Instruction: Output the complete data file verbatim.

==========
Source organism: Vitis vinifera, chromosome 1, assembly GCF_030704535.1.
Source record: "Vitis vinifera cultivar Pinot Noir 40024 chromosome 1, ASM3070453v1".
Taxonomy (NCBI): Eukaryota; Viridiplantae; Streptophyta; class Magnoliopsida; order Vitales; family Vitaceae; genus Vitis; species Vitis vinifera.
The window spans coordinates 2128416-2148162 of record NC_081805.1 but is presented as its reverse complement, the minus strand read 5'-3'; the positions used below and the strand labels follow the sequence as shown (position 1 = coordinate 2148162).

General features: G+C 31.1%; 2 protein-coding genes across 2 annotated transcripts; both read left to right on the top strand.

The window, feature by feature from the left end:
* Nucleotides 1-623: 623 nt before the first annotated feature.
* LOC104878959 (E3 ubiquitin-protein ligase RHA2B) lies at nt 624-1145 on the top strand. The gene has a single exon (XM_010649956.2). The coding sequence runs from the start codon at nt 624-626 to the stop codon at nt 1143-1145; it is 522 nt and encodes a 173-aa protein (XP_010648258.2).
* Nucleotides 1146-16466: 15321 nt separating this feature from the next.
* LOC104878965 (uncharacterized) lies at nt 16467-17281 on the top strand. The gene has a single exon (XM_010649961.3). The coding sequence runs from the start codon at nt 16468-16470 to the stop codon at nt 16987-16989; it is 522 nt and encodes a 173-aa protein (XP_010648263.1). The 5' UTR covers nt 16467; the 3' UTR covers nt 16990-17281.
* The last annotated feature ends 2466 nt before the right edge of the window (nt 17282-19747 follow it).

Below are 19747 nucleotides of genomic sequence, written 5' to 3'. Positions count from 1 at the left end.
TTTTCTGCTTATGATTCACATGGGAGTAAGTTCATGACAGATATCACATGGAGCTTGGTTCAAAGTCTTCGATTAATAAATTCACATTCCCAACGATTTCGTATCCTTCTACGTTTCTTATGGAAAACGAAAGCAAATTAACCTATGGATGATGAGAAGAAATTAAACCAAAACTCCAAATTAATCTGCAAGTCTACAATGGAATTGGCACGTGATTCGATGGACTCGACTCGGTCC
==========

Source organism: Vitis vinifera, chromosome 1, assembly GCF_030704535.1.
Source record: "Vitis vinifera cultivar Pinot Noir 40024 chromosome 1, ASM3070453v1".
Taxonomy (NCBI): Eukaryota; Viridiplantae; Streptophyta; class Magnoliopsida; order Vitales; family Vitaceae; genus Vitis; species Vitis vinifera.
The window spans coordinates 2128416-2148162 of record NC_081805.1 but is presented as its reverse complement, the minus strand read 5'-3'; the positions used below and the strand labels follow the sequence as shown (position 1 = coordinate 2148162).

General features: G+C 31.1%; 2 protein-coding genes across 2 annotated transcripts; both read left to right on the top strand.

The window, feature by feature from the left end:
* Nucleotides 1-623: 623 nt before the first annotated feature.
* LOC104878959 (E3 ubiquitin-protein ligase RHA2B) lies at nt 624-1145 on the top strand. The gene has a single exon (XM_010649956.2). The coding sequence runs from the start codon at nt 624-626 to the stop codon at nt 1143-1145; it is 522 nt and encodes a 173-aa protein (XP_010648258.2).
* Nucleotides 1146-16466: 15321 nt separating this feature from the next.
* LOC104878965 (uncharacterized) lies at nt 16467-17281 on the top strand. The gene has a single exon (XM_010649961.3). The coding sequence runs from the start codon at nt 16468-16470 to the stop codon at nt 16987-16989; it is 522 nt and encodes a 173-aa protein (XP_010648263.1). The 5' UTR covers nt 16467; the 3' UTR covers nt 16990-17281.
* The last annotated feature ends 2466 nt before the right edge of the window (nt 17282-19747 follow it).

Below are 19747 nucleotides of genomic sequence, written 5' to 3'. Positions count from 1 at the left end.
TTTTCTGCTTATGATTCACATGGGAGTAAGTTCATGACAGATATCACATGGAGCTTGGTTCAAAGTCTTCGATTAATAAATTCACATTCCCAACGATTTCGTATCCTTCTACGTTTCTTATGGAAAACGAAAGCAAATTAACCTATGGATGATGAGAAGAAATTAAACCAAAACTCCAAATTAATCTGCAAGTCTACAATGGAATTGGCACGTGATTCGATGGACTCGACTCGGTCC